What’s the downside? You can, ‘Buy it Now,’ but this is an auction site. Alternatively, you can bid over a few days only to see the bike get snapped up by someone else.
Also, big warning alert! It’s easy to get sucked into a last-minute bidding war so give yourself a limit and stick to it.
When you eventually find a bike you like the look of, ask yourself if all the relevant information has been listed and do you want to see any more photos of any parts of the bike. If so, make contact with the seller and tell them what you need.
If possible, load the photos onto something with a decent sized screen and not your smartphone. You want to be able to expand the pics and have a really good look at them. You can discover a whole host of things about a bike, good and bad before you ever see it in the flesh.
Just remember, big, detailed, in focus photos usually mean the seller has nothing to hide. You should be wary of photos taken at night where you can barely make out the bike let alone any details.
Do your Homework!
Before you go to see the bike of your dreams, get the VIN and run a check on it. Ensure that you have done all necessary research on the make and model, including any known faults or recalls. And also get the finances sorted because, as with everything in life, money talks and BS walks.
Also, you’re going to be crawling all over the bike, so if you haven’t got a flashlight app on your phone take a small torch. It may genuinely be the case that the seller keeps his bike in a dungeon, illuminated only by a flickering candle! So be prepared, or best of all, see it in the daylight.
With the VIN numbers checked against the paperwork and the rest of the bike’s papers in order, get out your inspection checklist and questions to ask. Don’t worry about taking your time; it’s your hard-earned cash you’re parting with, so be thorough.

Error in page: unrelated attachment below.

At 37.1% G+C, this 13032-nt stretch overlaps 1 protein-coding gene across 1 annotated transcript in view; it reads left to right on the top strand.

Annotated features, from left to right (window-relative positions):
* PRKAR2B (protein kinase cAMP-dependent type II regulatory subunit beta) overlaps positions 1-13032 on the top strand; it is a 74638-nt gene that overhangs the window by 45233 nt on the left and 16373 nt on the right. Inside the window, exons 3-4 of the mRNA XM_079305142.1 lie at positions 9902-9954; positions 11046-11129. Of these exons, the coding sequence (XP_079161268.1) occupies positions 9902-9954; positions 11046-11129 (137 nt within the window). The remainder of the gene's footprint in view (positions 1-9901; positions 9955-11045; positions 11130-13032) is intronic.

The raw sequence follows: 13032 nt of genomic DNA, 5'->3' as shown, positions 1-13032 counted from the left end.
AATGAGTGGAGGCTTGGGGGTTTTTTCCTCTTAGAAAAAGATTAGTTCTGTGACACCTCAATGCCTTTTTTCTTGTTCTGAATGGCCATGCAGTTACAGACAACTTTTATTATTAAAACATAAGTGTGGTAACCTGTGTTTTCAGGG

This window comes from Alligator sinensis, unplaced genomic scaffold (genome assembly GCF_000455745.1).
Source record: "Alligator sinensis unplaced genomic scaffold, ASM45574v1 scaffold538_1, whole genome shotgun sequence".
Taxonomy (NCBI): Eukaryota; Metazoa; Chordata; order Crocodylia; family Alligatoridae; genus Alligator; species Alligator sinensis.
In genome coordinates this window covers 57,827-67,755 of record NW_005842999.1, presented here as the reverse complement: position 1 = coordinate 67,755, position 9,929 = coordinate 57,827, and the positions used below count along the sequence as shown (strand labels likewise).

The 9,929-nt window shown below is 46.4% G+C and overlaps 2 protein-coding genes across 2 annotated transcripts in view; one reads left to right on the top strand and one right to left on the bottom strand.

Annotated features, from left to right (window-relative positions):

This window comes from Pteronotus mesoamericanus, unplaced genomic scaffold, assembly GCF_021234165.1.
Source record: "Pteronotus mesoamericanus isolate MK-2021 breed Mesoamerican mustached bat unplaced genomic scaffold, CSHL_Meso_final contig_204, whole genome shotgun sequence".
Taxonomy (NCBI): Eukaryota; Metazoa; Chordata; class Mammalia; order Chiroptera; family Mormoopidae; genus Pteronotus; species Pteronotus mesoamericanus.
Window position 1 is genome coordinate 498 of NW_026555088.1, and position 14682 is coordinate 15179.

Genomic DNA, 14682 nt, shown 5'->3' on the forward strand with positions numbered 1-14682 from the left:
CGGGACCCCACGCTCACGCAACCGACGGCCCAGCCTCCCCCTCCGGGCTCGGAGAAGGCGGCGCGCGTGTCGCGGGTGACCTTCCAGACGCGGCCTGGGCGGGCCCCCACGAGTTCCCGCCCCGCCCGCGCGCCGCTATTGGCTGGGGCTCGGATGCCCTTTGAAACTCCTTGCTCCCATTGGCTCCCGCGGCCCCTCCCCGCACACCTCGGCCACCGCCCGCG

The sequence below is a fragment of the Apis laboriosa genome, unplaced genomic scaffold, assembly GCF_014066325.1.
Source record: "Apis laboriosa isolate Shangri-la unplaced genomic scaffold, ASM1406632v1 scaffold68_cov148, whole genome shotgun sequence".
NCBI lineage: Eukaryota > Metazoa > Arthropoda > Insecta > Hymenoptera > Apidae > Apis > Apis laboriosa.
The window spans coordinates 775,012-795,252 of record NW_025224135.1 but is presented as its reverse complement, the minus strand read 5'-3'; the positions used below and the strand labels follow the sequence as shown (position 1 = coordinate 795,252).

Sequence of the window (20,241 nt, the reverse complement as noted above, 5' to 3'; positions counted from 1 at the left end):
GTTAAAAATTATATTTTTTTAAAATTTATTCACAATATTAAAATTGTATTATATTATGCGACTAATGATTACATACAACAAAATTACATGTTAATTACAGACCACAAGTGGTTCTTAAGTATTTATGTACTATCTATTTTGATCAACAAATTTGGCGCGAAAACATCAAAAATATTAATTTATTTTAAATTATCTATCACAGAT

If the seller is edgy and trying to hurry you up into making a decision, it could be because his old lady has just gone into labor. But it’s more likely to be a diverting tactic. Never forget, if you don’t like something, walk. Better to waste time than dollars.
Making a Deal.
Ok, so you’ve done all the physical checks, and the owner has come through the interrogation with flying colors. What’s next? Now for the scary part, you’re about to do a deal for real money.
Be as realistic as possible as to how much the bike is worth to you and what you want to pay for it. Depending on the price, your opening bid should be around 20% less than the asking price. For example, the bike is $5000, less 20% which comes down to $4000, so that’s the figure you offer.
Obviously, the owner is going to cough up a lung in shock, but hopefully, you’ll end up splitting the difference at $4500. You’ll feel like you’ve got a deal and the seller has got the price he wanted before adding on 20%, so everyone’s happy.
Also, when you’ve got that wad of notes in your hand, it’s a good time to ask if there are any extras related to the bike. And are they being thrown in to sweeten the deal, you never know unless you ask?
Don’t relax just yet. Just remember to point out that the deal is entirely dependent on the test ride. The owner will then counter with the classic. ‘if you drop it you bought it,’ speech.
Preferably, you do need to ride it yourself to make sure that everything works and sounds as it should. Also, as importantly, check that you are comfortable with the bike, not only at a standstill but also on the move.
If you’re not mechanically minded, and you haven’t got a buddy who is, don’t worry. For around $100-$150 you can get an independent company to perform a pre-purchase mechanical inspection. It could be money well spent.
Ok, now we’re on the home stretch. If you don’t want to ride your new bike home and you haven’t got a buddy with a truck. Another option is to rent one, just don’t forget to add in the cost of the rental and gas. It’s all too easy pretending related expenses don’t matter, but they all add to the overall purchase cost, which may make you bargain harder. Good luck.